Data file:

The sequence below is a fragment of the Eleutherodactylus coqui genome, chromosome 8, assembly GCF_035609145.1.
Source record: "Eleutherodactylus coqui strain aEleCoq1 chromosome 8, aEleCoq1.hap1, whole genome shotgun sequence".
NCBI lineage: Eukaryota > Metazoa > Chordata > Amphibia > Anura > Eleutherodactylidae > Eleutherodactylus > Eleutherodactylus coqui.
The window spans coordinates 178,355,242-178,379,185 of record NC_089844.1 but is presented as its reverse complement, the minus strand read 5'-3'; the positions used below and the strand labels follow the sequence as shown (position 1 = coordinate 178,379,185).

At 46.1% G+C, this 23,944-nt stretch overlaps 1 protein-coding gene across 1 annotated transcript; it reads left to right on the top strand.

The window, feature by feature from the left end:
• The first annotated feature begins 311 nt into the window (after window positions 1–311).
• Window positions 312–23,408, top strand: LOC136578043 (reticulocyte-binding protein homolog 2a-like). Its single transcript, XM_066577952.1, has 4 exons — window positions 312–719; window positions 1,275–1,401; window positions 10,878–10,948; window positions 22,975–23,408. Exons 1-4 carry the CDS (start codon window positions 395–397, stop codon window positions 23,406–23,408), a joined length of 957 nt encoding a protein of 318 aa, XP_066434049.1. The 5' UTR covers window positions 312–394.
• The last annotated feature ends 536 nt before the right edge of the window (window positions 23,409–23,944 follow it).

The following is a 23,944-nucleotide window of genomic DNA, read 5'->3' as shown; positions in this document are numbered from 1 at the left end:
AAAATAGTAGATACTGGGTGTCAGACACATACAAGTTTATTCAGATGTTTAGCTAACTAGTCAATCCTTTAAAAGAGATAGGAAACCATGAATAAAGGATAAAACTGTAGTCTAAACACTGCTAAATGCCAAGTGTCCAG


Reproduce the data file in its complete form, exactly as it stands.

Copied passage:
The sequence below is a fragment of the Eleutherodactylus coqui genome, chromosome 8, assembly GCF_035609145.1.
Source record: "Eleutherodactylus coqui strain aEleCoq1 chromosome 8, aEleCoq1.hap1, whole genome shotgun sequence".
NCBI lineage: Eukaryota > Metazoa > Chordata > Amphibia > Anura > Eleutherodactylidae > Eleutherodactylus > Eleutherodactylus coqui.
The window spans coordinates 178,355,242-178,379,185 of record NC_089844.1 but is presented as its reverse complement, the minus strand read 5'-3'; the positions used below and the strand labels follow the sequence as shown (position 1 = coordinate 178,379,185).

At 46.1% G+C, this 23,944-nt stretch overlaps 1 protein-coding gene across 1 annotated transcript; it reads left to right on the top strand.

The window, feature by feature from the left end:
• The first annotated feature begins 311 nt into the window (after window positions 1–311).
• Window positions 312–23,408, top strand: LOC136578043 (reticulocyte-binding protein homolog 2a-like). Its single transcript, XM_066577952.1, has 4 exons — window positions 312–719; window positions 1,275–1,401; window positions 10,878–10,948; window positions 22,975–23,408. Exons 1-4 carry the CDS (start codon window positions 395–397, stop codon window positions 23,406–23,408), a joined length of 957 nt encoding a protein of 318 aa, XP_066434049.1. The 5' UTR covers window positions 312–394.
• The last annotated feature ends 536 nt before the right edge of the window (window positions 23,409–23,944 follow it).

The following is a 23,944-nucleotide window of genomic DNA, read 5'->3' as shown; positions in this document are numbered from 1 at the left end:
AAAATAGTAGATACTGGGTGTCAGACACATACAAGTTTATTCAGATGTTTAGCTAACTAGTCAATCCTTTAAAAGAGATAGGAAACCATGAATAAAGGATAAAACTGTAGTCTAAACACTGCTAAATGCCAAGTGTCCAG